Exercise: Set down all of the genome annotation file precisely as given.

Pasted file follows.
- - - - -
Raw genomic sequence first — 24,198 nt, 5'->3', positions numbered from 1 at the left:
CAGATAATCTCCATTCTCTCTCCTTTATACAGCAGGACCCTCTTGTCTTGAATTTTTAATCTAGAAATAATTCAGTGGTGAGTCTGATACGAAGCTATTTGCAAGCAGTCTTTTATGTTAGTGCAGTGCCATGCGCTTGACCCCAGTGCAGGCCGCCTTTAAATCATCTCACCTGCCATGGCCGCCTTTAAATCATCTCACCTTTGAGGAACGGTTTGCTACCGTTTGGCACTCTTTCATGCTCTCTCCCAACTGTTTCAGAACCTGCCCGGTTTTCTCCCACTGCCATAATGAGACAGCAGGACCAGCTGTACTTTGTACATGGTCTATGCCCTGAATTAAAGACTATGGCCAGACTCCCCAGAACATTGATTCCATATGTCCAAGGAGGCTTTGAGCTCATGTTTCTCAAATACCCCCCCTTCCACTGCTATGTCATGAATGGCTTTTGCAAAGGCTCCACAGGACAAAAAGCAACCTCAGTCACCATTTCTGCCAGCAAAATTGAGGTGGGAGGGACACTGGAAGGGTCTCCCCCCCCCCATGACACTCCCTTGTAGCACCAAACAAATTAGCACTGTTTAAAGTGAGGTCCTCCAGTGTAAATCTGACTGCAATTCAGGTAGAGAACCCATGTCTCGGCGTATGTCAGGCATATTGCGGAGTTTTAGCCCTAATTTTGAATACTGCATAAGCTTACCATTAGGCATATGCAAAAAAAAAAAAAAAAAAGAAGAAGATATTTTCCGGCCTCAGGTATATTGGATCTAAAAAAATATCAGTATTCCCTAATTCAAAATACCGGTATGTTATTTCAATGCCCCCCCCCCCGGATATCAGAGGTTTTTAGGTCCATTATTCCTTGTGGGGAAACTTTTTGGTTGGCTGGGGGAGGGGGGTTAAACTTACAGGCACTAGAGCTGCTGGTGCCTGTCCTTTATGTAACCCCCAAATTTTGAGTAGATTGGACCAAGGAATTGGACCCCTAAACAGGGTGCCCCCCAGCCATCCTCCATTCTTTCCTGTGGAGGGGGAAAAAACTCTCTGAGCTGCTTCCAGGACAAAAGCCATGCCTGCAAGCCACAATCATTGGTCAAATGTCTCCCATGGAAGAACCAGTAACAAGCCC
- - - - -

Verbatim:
Raw genomic sequence first — 24,198 nt, 5'->3', positions numbered from 1 at the left:
CAGATAATCTCCATTCTCTCTCCTTTATACAGCAGGACCCTCTTGTCTTGAATTTTTAATCTAGAAATAATTCAGTGGTGAGTCTGATACGAAGCTATTTGCAAGCAGTCTTTTATGTTAGTGCAGTGCCATGCGCTTGACCCCAGTGCAGGCCGCCTTTAAATCATCTCACCTGCCATGGCCGCCTTTAAATCATCTCACCTTTGAGGAACGGTTTGCTACCGTTTGGCACTCTTTCATGCTCTCTCCCAACTGTTTCAGAACCTGCCCGGTTTTCTCCCACTGCCATAATGAGACAGCAGGACCAGCTGTACTTTGTACATGGTCTATGCCCTGAATTAAAGACTATGGCCAGACTCCCCAGAACATTGATTCCATATGTCCAAGGAGGCTTTGAGCTCATGTTTCTCAAATACCCCCCCTTCCACTGCTATGTCATGAATGGCTTTTGCAAAGGCTCCACAGGACAAAAAGCAACCTCAGTCACCATTTCTGCCAGCAAAATTGAGGTGGGAGGGACACTGGAAGGGTCTCCCCCCCCCCATGACACTCCCTTGTAGCACCAAACAAATTAGCACTGTTTAAAGTGAGGTCCTCCAGTGTAAATCTGACTGCAATTCAGGTAGAGAACCCATGTCTCGGCGTATGTCAGGCATATTGCGGAGTTTTAGCCCTAATTTTGAATACTGCATAAGCTTACCATTAGGCATATGCAAAAAAAAAAAAAAAAAAGAAGAAGATATTTTCCGGCCTCAGGTATATTGGATCTAAAAAAATATCAGTATTCCCTAATTCAAAATACCGGTATGTTATTTCAATGCCCCCCCCCCCGGATATCAGAGGTTTTTAGGTCCATTATTCCTTGTGGGGAAACTTTTTGGTTGGCTGGGGGAGGGGGGTTAAACTTACAGGCACTAGAGCTGCTGGTGCCTGTCCTTTATGTAACCCCCAAATTTTGAGTAGATTGGACCAAGGAATTGGACCCCTAAACAGGGTGCCCCCCAGCCATCCTCCATTCTTTCCTGTGGAGGGGGAAAAAACTCTCTGAGCTGCTTCCAGGACAAAAGCCATGCCTGCAAGCCACAATCATTGGTCAAATGTCTCCCATGGAAGAACCAGTAACAAGCCC